Based on recent experience in delivering a series of adaptive ‘cube’ Covid-19 test centres in high street locations throughout Britain for laboratory diagnostics company Randox, we know how feasible and cost-effective these conversions are – and how quickly they can be delivered. Using a modular format, the sites can be operational within weeks and be redeployed if required. While initially used to enhance the UK’s Covid-19 testing capacity during winter – with each laboratory having a daily capacity of 12,000 tests – an important aspect of these ‘cubes’ is their ability to be repurposed to meet the UK’s post-pandemic diagnostic requirements, improving patient outcomes and reducing the burden on local healthcare services well into the future. 

Healthcare to the rescue of high streets

Using ailing high streets and shopping centres to create walk-in clinics, diagnostic and elective care facilities, as well as GP group practices, is a sensible proposition and should be part of the healthcare rescue plan in the UK, as well as local authorities’ town centre recovery plans. In addition to being able to walk to a cafe to meet friends, visit the local cinema, and play an active role in the community, having easy access to healthcare provision could be a positive influencer in bringing footfall back into town centres. In this sense, CDCs can play an important role in allowing high streets to rediscover their community purpose and reconfigure as ‘community hubs’, as retail guru Bill Grimsey has argued they must if they are to survive.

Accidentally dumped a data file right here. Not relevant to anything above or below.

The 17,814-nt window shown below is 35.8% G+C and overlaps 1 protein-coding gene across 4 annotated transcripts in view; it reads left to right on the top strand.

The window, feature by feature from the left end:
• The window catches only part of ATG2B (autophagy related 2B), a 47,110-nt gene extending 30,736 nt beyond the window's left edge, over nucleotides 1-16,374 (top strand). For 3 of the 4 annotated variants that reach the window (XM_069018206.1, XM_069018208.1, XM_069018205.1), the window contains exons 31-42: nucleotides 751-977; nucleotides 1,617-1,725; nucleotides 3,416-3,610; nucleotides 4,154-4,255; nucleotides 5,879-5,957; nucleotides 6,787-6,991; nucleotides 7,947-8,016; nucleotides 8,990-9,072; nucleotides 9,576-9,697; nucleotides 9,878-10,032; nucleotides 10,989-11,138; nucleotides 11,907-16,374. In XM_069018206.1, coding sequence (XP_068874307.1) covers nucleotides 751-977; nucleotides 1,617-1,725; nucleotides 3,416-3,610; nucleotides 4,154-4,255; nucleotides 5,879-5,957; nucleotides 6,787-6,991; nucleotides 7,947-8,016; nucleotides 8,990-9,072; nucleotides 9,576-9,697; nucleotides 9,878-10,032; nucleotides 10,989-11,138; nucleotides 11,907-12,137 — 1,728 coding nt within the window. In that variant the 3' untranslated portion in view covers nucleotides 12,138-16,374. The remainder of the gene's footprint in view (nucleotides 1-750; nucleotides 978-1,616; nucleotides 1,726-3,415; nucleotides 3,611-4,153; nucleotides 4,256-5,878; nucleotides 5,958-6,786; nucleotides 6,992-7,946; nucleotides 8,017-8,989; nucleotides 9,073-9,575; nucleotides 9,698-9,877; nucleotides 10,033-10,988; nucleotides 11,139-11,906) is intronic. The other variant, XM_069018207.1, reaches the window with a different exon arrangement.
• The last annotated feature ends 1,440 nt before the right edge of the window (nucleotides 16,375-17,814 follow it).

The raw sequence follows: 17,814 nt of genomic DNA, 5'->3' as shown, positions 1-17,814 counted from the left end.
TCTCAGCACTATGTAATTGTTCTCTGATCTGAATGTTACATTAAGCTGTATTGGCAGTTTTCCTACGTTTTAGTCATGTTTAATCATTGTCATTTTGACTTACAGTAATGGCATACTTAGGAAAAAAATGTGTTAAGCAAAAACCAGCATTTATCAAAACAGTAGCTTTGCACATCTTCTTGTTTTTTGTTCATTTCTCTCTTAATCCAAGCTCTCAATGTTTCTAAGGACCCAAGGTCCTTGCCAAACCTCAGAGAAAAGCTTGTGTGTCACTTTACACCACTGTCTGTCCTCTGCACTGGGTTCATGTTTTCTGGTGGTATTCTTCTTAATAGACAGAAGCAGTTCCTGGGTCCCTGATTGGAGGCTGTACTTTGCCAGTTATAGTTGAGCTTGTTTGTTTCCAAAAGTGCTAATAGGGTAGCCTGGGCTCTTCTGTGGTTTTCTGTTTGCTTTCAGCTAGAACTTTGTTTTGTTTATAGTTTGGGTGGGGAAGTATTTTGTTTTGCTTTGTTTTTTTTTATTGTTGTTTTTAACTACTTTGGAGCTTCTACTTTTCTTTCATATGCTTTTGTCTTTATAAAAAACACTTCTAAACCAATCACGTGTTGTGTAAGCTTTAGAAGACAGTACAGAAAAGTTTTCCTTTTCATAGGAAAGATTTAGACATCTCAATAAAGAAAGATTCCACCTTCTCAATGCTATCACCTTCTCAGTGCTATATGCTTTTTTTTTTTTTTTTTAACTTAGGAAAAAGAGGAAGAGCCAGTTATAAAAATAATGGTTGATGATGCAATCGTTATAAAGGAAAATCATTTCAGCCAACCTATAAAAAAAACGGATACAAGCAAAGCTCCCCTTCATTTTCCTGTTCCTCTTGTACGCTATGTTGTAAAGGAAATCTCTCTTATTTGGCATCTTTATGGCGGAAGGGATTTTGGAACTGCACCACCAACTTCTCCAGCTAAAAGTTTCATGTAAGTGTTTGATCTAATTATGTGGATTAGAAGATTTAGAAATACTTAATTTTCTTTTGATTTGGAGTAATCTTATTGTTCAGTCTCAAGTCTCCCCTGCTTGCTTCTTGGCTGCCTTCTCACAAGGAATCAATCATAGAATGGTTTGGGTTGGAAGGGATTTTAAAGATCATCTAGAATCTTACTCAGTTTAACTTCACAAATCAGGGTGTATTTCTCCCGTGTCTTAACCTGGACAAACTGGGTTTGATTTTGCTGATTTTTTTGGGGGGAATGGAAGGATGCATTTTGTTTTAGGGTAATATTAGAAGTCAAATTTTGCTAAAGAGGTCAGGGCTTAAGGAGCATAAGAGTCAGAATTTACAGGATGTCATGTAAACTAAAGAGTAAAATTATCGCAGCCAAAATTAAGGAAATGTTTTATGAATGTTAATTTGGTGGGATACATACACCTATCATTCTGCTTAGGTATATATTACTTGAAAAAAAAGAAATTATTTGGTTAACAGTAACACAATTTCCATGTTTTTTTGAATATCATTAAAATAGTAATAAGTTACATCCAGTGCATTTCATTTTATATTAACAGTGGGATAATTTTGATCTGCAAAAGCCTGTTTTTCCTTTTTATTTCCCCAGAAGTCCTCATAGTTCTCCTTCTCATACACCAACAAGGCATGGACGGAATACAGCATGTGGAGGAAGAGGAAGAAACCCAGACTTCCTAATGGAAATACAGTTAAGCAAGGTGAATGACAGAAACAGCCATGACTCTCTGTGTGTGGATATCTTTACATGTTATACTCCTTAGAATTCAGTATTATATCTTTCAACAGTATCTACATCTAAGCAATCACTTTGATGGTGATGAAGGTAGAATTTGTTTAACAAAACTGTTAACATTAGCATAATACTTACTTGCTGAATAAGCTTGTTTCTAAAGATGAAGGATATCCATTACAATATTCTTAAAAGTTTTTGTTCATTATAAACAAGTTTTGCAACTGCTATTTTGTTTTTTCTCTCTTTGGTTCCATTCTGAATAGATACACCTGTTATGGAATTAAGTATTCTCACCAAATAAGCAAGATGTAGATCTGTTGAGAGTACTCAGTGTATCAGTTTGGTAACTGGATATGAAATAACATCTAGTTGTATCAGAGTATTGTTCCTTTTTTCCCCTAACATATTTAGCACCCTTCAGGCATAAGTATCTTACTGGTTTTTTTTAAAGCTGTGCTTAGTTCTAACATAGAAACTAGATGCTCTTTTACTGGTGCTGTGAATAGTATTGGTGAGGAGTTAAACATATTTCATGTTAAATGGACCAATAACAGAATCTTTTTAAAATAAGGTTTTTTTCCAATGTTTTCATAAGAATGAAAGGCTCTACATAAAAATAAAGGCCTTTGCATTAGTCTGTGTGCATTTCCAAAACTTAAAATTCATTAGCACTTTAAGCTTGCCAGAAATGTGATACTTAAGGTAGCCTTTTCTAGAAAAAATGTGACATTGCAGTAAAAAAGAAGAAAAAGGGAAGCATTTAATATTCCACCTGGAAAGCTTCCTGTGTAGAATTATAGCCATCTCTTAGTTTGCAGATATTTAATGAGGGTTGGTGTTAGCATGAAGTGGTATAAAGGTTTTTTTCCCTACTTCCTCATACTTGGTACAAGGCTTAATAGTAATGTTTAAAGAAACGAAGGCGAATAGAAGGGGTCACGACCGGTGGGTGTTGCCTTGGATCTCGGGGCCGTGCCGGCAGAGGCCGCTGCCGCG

There has been some question as to whether the public will feel comfortable visiting non-traditional healthcare settings such as shopping centres for diagnosis and elective treatment, but the pandemic has made a visit to the high street library, community hall or pharmacy for testing, vaccination or non-urgent treatment a routine for many. In the USA, walk-in clinics have long been an integral part of shopping centre facilities, with a third of all urgent cares now taking place inside malls, according to the Urgent Care Association of America. Here in the UK, even before the pandemic, partnerships between local authorities, NHS trusts and other health providers had started to realise the benefits of integrated health facilities as part of the residential and retail development mix.

At the Royal Docks in Newham, for example, where a major residential and mixed-use development is being delivered on the banks of the River Thames, the section 106 funding from the regeneration projects has been used to lease units at Royal Wharf to provide a health centre, offering GP services alongside a range of community health, social care and clinical services, to meet the demands of the area’s increasing demographic and ageing population. In future, it would be beneficial if healthcare hubs can become an intrinsic part of the masterplan for major new residential developments and urban extensions.

King’s Hall site, piazza view

Perhaps a benchmark for this kind of community-based integrated healthcare can be seen in south Belfast, where work has been carried out with healthcare developer Benmore Octopus on the design of a masterplan to transform the King’s Hall heritage site as part of a wider residential, lifestyle, leisure and wellbeing park. Here, research, treatment and residential care are co-located, fostering a culture ‘place’ where both diagnosis and treatment are considered side by side.